- Innovation and Research
- Department of Psychology
- Department of Psychiatry
Experts Weigh in On Instagram Hiding Likes
This week, Instagram began testing a version of the app that hides the number of likes on posts from a small group of users in the U.S.
Positive social feedback, such as being complimented by a peer or collecting likes on a selfie, is powerful. While the test group will still be able to see the number of likes and video views on their own posts, those counts won’t be visible to anyone else. The move could change the nature of the relationship between younger users and the popular social media platform. According to the Pew Research Center, 72% of U.S. teens say they use Instagram.
“Instagram provides unprecedented opportunities for people to get immediate and quantifiable social feedback, 24/7,” said Sophia Choukas-Bradley, assistant professor of psychology in Pitt’s Kenneth P. Dietrch School of Arts and Sciences and director of the Teen and Young Adult Lab.
In announcing the decision, Instagram CEO Adam Moserri suggested the move might enhance social connections: “The idea is to try and depressurize Instagram, make it less of a competition, give people more space to focus on connecting with people,” he said. The company, which is owned by Facebook, has already experimented with hiding like counts in Australia, Brazil, Canada, Ireland, Italy, Japan and New Zealand.
But the app’s social feedback is especially salient for adolescents and young adults, said Choukas-Bradley, who studies social comparison and self-objectification—the internalized response to being seen as an object before being seen as a human being.
Public metrics on social media “allow people to create curated versions of themselves and to test out and carefully track which types of images and posts get the most likes,” Choukas-Bradley said. This, in turn, becomes a way to quantify social feedback and shape future posts or ways of portraying oneself in everyday life. For instance, a user might notice that a peer’s clothing style received more likes than one of their own posts. Based on that information, they may choose to adopt those attributes to garner a similar positive response.
The trouble, Choukas-Bradley said, is that social comparison and self-objectification are associated with higher levels of body dissatisfaction, depressive symptoms and disordered eating—especially among adolescent girls and young women.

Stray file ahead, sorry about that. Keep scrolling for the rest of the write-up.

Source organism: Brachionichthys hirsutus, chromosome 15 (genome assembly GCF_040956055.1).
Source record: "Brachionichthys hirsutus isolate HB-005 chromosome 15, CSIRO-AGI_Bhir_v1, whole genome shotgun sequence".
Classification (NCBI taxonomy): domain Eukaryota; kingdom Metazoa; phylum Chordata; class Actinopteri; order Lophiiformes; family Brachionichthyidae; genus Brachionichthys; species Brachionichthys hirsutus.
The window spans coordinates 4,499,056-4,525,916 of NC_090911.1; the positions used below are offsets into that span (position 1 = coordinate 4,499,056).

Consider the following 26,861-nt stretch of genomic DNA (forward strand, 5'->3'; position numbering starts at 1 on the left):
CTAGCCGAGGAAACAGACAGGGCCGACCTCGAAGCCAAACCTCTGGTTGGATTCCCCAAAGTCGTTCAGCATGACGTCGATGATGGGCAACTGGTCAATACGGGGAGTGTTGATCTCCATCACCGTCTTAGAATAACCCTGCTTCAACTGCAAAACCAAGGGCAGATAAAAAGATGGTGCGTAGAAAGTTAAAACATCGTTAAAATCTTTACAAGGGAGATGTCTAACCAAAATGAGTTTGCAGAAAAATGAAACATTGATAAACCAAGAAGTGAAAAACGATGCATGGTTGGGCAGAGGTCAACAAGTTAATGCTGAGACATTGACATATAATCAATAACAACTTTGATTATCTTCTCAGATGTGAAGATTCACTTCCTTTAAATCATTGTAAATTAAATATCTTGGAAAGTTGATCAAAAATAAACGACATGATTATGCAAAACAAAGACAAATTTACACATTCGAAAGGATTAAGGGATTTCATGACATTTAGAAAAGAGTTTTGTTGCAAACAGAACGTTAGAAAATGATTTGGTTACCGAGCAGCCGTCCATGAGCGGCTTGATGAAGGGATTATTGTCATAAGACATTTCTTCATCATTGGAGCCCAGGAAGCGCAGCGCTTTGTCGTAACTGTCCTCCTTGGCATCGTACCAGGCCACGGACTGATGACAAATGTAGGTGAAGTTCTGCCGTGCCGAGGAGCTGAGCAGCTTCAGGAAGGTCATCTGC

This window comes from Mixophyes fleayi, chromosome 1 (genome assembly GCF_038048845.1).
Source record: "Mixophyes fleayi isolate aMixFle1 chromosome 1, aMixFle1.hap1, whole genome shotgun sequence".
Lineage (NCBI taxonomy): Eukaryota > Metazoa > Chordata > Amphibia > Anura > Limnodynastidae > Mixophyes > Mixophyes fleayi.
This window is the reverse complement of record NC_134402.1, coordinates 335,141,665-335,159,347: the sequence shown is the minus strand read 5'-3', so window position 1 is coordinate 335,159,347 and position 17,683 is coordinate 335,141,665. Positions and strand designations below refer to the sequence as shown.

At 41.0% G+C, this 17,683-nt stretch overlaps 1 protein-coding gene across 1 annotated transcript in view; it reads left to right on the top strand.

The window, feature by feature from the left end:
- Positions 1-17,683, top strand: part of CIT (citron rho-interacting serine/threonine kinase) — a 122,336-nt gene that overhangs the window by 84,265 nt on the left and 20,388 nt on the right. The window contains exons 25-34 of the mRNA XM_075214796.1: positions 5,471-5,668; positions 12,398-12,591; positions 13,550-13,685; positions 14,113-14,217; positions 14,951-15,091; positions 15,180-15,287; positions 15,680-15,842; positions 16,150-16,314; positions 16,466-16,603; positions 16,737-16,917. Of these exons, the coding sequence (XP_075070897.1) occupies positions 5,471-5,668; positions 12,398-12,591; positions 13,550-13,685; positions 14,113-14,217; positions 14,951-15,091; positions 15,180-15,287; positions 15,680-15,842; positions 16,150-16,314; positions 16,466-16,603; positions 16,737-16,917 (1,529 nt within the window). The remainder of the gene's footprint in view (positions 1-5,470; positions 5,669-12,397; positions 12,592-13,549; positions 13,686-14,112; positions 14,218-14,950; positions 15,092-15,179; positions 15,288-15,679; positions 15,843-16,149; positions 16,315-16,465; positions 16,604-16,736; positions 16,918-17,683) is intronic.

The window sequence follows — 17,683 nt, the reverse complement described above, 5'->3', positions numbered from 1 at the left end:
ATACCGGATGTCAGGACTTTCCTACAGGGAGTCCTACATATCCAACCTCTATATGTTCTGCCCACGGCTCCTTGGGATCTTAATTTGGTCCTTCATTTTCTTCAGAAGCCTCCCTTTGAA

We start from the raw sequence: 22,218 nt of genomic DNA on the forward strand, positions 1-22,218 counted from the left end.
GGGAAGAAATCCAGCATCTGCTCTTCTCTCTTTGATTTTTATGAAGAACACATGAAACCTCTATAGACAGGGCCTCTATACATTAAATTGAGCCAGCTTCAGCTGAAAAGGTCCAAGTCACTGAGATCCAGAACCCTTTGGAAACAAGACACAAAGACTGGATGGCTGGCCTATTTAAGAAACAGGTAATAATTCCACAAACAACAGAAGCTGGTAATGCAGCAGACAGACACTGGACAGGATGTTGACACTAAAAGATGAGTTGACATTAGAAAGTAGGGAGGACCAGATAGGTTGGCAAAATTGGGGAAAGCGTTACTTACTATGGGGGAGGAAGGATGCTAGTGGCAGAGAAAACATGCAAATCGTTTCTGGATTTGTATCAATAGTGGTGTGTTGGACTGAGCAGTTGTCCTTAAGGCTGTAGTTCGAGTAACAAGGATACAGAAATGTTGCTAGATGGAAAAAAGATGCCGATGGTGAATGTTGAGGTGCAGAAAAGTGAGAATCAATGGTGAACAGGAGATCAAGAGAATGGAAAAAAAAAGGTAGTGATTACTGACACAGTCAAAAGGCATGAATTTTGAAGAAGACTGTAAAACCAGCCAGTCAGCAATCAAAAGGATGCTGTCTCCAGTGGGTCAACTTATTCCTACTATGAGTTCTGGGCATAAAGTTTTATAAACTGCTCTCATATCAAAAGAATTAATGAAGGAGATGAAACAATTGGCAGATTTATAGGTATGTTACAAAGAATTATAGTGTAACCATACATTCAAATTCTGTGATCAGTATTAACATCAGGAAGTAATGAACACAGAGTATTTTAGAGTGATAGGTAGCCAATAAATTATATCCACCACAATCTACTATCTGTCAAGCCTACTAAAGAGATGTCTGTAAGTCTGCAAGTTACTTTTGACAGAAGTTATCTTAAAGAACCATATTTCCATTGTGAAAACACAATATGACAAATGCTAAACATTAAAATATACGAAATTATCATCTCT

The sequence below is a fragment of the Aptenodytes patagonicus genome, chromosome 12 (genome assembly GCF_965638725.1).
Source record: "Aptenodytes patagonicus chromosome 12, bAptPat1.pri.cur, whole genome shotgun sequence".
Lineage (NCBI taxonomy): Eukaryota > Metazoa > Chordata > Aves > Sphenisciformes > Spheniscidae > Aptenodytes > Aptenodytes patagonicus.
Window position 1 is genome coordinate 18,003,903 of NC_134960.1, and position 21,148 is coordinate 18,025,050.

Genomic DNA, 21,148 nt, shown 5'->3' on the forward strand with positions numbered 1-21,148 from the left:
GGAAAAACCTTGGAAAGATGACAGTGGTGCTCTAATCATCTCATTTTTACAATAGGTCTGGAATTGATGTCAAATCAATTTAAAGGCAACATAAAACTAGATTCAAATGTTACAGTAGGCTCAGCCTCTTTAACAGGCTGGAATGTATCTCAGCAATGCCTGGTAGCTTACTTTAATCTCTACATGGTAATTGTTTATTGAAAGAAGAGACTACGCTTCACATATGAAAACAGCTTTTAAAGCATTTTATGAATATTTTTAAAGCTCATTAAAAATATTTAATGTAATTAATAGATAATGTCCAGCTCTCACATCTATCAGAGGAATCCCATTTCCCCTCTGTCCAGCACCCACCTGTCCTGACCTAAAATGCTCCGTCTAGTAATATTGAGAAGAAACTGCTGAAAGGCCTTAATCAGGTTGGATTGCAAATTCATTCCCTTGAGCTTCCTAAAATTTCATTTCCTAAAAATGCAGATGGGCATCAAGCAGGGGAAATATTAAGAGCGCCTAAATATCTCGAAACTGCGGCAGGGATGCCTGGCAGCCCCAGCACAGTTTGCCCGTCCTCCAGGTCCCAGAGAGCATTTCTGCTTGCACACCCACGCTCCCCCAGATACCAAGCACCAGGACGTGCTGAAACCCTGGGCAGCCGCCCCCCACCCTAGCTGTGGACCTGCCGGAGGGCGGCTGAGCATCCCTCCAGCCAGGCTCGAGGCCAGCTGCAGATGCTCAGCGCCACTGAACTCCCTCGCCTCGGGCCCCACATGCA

So removing like counts could indeed decrease the temptation for teens and other users to compare themselves to others.
“Hiding other people’s numbers of likes is a step in the right direction toward reducing the negative effects of social media on young women's body image, but young people will likely still be highly attuned to the number of likes their own posts receive,” Choukas-Bradley said.
In other words, de-emphasizing public metrics “might reduce social comparison, but it probably won't reduce self-objectification.”
Will the move be good for business? “It will be interesting to see how this evolves,” said Vanitha Swaminathan, the Thomas Marshall Professor of Marketing and director of the Katz Center for Branding in Pitt’s Joseph M. Katz Graduate School of Business.
Swaminathan agrees that the move to remove public like counts will likely be beneficial for young users. But she’s also not convinced that likes are the best metric for evaluating overall user engagement—a subject of debate among Instagram’s user base that also includes brands, celebrities and business owners.
“Ultimately, whether or not your content is shared with others is certainly a more accurate way of gauging whether content itself is valuable, as it requires users to engage in something a bit more directly than the mere liking of a post,” she said.
To further elucidate the connection between social media and young people’s behavior, Choukas-Bradley is working with an interdisciplinary team at Pitt including Caroline Oppenheimer in the Department of Psychiatry to study how adolescent brains respond when they see other kids’ Instagram posts get more likes than their own.
“The possibilities for social comparison, with others and even with one’s own ideal self, are endless,” Choukas-Bradley said.